Turquoise Ridge (75%)               270-310        655-705         550-600                   680-730
Tongon (89.7%)                      250-270        945-995         710-760                   780-820
Porgera (47.5%)                     240-260      980-1,030         800-850                 985-1,025
Veladero (50%)                      230-250    1,250-1,350         770-820               1,150-1,250
Hemlo                               200-220        890-940         765-815               1,100-1,200
Acacia (63.9%)                      320-350        920-970         665-710                   860-920
Other sites                         190-250    1,075-1,165         895-945               1,055-1,115
Total gold                      5,100-5,600        880-940         650-700                   870-920

                                   COPPER PRODUCTION AND COSTS

                                 Production  Cost of sales   C1 cash costs   All-in sustaining costs
                       (millions of pounds)  ($ per pound)   ($ per pound)             ($ per pound)

Lumwana                             210-240    $2.25-$2.50     $1.80-$2.10               $2.75-$3.15
Zaldivar (50%)                      120-130      2.40-2.70       1.65-1.85                 2.00-2.20
Jabal Sayid (50%)                     45-60      2.00-2.30       1.60-1.90                 1.60-1.90
Total copper                        375-430      2.30-2.70       1.70-2.00                 2.40-2.90
                       CAPITAL EXPENDITURES  
Mine site sustaining                               1,100-1,300  
Project                                                300-400      
Total attributable capital expenditures            1,400-1,700  

                                          2019 OUTLOOK ASSUMPTIONS
                   2019 guidance Hypothetical Impact on revenue Impact on cost of sales  Impact on all-in
                      assumption       change        (millions)              (millions)  sustaining costs
Gold revenue,
net of royalties       $1,250/oz   +/-$100/oz           +/-$535                  +/-$17         +/-$3/oz
Copper revenue,
net of royalties        $2.75/lb  +/-$0.50/lb           +/-$201                  +/-$18       +/-$0.04/lb

Goldrush and Fourmile projects combined with potential for Tier 1 status

Continuing exploration within the Horse Canyon/Cortez unified exploration plan in Nevada has identified and extended ore-grade mineralization such that the Goldrush and Fourmile resource areas are coalescing on the same geological trend. The two are now being treated as one project which has increased the optionality for this project and the potential to become another Tier 1 mine for Barrick within the footprint of the Cortez district.

While the geological, geotechnical and geo-metallurgical aspects of the mineralized corridor are being reviewed, continuing development of the twin exploration declines at Goldrush will provide access to the heart of the orebody for further drilling and the conversion of resources to reserves. The exploration declines can be converted to production declines later.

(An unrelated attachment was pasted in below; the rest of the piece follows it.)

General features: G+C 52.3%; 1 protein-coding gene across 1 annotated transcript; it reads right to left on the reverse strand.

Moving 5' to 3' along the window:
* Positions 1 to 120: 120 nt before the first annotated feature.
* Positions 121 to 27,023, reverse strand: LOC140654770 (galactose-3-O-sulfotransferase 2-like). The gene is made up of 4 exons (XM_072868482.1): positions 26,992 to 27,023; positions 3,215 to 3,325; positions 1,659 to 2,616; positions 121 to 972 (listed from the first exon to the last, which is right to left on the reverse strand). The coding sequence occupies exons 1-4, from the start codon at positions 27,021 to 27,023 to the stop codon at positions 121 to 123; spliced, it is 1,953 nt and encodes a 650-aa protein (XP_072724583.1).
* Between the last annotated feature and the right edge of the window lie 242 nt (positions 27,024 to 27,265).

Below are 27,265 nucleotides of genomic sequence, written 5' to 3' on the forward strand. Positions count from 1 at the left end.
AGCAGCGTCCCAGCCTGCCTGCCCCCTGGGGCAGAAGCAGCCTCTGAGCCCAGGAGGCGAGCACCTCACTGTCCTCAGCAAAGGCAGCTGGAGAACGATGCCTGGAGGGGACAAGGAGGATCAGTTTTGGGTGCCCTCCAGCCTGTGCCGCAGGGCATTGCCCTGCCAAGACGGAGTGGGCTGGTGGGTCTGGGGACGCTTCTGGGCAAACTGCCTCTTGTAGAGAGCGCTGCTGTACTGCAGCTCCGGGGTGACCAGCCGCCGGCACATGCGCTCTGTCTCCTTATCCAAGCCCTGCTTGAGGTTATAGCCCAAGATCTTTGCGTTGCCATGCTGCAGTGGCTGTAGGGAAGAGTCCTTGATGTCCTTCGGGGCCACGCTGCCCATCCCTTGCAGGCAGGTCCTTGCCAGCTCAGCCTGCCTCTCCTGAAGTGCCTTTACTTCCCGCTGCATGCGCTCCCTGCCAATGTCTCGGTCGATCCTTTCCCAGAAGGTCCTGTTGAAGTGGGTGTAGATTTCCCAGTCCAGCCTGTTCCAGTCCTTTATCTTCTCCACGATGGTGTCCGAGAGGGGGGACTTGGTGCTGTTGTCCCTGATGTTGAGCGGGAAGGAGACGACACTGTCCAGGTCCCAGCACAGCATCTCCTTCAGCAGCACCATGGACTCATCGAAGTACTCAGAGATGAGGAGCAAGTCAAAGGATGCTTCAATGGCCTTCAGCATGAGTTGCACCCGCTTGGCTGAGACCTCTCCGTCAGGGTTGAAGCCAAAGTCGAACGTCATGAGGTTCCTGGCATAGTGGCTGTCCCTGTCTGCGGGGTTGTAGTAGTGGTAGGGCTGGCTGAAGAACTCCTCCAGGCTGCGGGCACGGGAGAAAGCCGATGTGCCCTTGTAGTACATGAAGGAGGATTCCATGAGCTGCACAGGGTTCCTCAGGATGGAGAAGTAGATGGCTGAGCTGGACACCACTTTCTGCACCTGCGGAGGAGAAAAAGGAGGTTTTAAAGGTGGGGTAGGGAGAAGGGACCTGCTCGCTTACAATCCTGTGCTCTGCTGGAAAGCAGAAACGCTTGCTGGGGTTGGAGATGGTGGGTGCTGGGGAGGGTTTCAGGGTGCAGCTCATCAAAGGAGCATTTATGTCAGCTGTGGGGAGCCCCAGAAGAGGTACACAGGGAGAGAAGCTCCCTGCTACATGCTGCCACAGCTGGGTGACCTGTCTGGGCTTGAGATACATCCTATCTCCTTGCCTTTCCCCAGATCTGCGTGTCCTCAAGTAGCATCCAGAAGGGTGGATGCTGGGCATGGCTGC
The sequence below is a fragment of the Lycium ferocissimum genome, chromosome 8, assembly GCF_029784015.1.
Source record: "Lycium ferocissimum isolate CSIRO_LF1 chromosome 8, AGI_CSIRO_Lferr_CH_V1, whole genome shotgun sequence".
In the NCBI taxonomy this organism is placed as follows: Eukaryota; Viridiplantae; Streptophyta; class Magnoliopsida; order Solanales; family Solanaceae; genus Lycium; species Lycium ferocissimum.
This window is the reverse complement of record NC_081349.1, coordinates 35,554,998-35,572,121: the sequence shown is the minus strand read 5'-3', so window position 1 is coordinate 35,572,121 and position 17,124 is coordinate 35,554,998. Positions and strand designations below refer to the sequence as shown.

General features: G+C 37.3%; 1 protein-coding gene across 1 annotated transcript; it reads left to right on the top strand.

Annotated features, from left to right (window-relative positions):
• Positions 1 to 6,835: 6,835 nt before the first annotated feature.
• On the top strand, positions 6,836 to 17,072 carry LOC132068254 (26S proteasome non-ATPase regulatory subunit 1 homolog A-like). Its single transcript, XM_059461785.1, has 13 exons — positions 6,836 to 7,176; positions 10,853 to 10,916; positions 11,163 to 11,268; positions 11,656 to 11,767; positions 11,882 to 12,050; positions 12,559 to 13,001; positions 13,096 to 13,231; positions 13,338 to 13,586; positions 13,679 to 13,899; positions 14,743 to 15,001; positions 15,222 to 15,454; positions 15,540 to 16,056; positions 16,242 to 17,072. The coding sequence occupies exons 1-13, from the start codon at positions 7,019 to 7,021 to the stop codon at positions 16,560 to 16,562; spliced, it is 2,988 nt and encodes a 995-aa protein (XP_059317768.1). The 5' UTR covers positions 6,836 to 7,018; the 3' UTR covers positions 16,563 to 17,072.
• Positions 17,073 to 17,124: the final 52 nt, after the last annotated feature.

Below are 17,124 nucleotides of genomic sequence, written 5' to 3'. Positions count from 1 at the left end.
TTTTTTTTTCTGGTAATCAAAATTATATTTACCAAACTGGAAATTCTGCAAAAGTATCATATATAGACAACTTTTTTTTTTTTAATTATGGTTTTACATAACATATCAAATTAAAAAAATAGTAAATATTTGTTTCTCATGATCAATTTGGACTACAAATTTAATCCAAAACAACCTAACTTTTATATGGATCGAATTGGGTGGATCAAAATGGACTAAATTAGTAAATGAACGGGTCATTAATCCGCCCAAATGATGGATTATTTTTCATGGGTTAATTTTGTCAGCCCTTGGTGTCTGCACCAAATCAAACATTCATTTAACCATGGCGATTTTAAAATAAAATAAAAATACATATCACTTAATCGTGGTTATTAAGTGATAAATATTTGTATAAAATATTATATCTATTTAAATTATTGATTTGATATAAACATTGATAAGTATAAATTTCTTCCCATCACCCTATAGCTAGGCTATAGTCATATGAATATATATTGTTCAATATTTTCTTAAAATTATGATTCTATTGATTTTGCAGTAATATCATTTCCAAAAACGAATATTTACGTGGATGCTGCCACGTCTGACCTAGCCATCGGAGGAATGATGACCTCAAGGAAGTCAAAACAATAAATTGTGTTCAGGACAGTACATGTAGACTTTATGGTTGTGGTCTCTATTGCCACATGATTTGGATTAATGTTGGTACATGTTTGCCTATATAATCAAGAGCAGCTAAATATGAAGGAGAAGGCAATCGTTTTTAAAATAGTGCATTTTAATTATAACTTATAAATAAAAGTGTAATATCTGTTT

Rod Quick, Barrick's mineral resource management and evaluation executive, confirmed that the project's feasibility study is currently scheduled for completion in early 2020, although the latest developments have afforded the feasibility team the opportunity to re-evaluate and optimize the project design, on the back of the increased resources. Current indicated mineral resources outside of reserves stand at 30.9 million tonnes at 9.4 grams per tonne for 9.35 million ounces and a further 11.9 million tonnes at 9.3 g/t for 3.55 million ounces in the inferred category. Current probable reserves on the Redhill portion of project stand at 6.4 million tonnes at 9.7 g/t for 2.0 million ounces.

Rob Krcmarov, executive vice-president exploration and growth, says the project has demonstrated the enormous potential of the Cortez region, which has historically produced more than 24 million ounces, and has 10.7 million ounces of reserves and 12.5 million ounces of measured and indicated resources and a significant mineral inventory yet to be defined. Barrick believes it could deliver further discoveries of a similar size to Goldrush, and therefore while continuing to explore the area, the company is also evaluating increasing processing capacity in the region.

Fourmile significant intercepts

Core drill hole          Interval      Width         Au
                              (m)        (m)      (g/t)

FM18-43D              909.5-910.7        1.2        5.0
                      916.8-918.3        1.5        5.4
                      932.4-935.4        3.0       10.6
                      957.7-960.7          3       18.8
FM18-44D          1,079.3-1,083.1        3.8       11.6
FM18-47D              627.3-628.8        1.5        5.9
                        772-776.6        4.6       60.9
                      779.5-781.3        1.8       11.7
FM18-48D          1,102.8-1,105.8          3       17.6
FM18-49D                921.1-922       0.91       16.8
                      957.7-978.1       20.4       54.1
FM18-52D                873.1-899       25.9       34.6
                      935.6-956.9       21.3       30.2

(1) All intercepts calculated using a five g/t Au 
cut-off and are uncapped; minimum intercept width is 
0.8 m; internal dilution is less than 20 per cent of 
total width.